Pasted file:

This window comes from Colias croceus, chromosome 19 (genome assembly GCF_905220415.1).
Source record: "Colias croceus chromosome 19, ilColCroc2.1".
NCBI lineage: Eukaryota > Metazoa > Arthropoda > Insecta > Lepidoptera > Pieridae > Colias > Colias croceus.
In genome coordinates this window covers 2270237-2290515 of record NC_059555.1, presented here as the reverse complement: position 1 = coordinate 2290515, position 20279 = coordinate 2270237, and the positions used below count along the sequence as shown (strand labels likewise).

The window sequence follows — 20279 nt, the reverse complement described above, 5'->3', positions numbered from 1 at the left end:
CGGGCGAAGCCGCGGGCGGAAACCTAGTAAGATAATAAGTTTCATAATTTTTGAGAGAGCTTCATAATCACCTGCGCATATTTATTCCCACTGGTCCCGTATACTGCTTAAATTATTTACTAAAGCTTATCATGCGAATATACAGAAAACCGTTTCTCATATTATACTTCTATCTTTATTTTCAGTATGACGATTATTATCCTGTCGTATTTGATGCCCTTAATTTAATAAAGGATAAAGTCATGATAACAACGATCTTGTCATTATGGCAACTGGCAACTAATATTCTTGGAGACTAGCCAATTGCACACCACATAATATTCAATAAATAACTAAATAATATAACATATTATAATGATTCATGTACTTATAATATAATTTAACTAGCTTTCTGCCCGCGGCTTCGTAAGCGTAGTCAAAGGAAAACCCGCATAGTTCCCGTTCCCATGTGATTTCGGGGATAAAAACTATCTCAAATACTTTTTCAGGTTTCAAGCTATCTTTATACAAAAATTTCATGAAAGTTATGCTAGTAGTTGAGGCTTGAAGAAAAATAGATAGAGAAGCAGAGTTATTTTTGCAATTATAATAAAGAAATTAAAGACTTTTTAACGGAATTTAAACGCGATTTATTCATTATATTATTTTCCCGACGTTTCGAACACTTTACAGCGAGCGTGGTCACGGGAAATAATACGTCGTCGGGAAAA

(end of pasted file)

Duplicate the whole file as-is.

This window comes from Colias croceus, chromosome 19 (genome assembly GCF_905220415.1).
Source record: "Colias croceus chromosome 19, ilColCroc2.1".
NCBI lineage: Eukaryota > Metazoa > Arthropoda > Insecta > Lepidoptera > Pieridae > Colias > Colias croceus.
In genome coordinates this window covers 2270237-2290515 of record NC_059555.1, presented here as the reverse complement: position 1 = coordinate 2290515, position 20279 = coordinate 2270237, and the positions used below count along the sequence as shown (strand labels likewise).

The window sequence follows — 20279 nt, the reverse complement described above, 5'->3', positions numbered from 1 at the left end:
CGGGCGAAGCCGCGGGCGGAAACCTAGTAAGATAATAAGTTTCATAATTTTTGAGAGAGCTTCATAATCACCTGCGCATATTTATTCCCACTGGTCCCGTATACTGCTTAAATTATTTACTAAAGCTTATCATGCGAATATACAGAAAACCGTTTCTCATATTATACTTCTATCTTTATTTTCAGTATGACGATTATTATCCTGTCGTATTTGATGCCCTTAATTTAATAAAGGATAAAGTCATGATAACAACGATCTTGTCATTATGGCAACTGGCAACTAATATTCTTGGAGACTAGCCAATTGCACACCACATAATATTCAATAAATAACTAAATAATATAACATATTATAATGATTCATGTACTTATAATATAATTTAACTAGCTTTCTGCCCGCGGCTTCGTAAGCGTAGTCAAAGGAAAACCCGCATAGTTCCCGTTCCCATGTGATTTCGGGGATAAAAACTATCTCAAATACTTTTTCAGGTTTCAAGCTATCTTTATACAAAAATTTCATGAAAGTTATGCTAGTAGTTGAGGCTTGAAGAAAAATAGATAGAGAAGCAGAGTTATTTTTGCAATTATAATAAAGAAATTAAAGACTTTTTAACGGAATTTAAACGCGATTTATTCATTATATTATTTTCCCGACGTTTCGAACACTTTACAGCGAGCGTGGTCACGGGAAATAATACGTCGTCGGGAAAA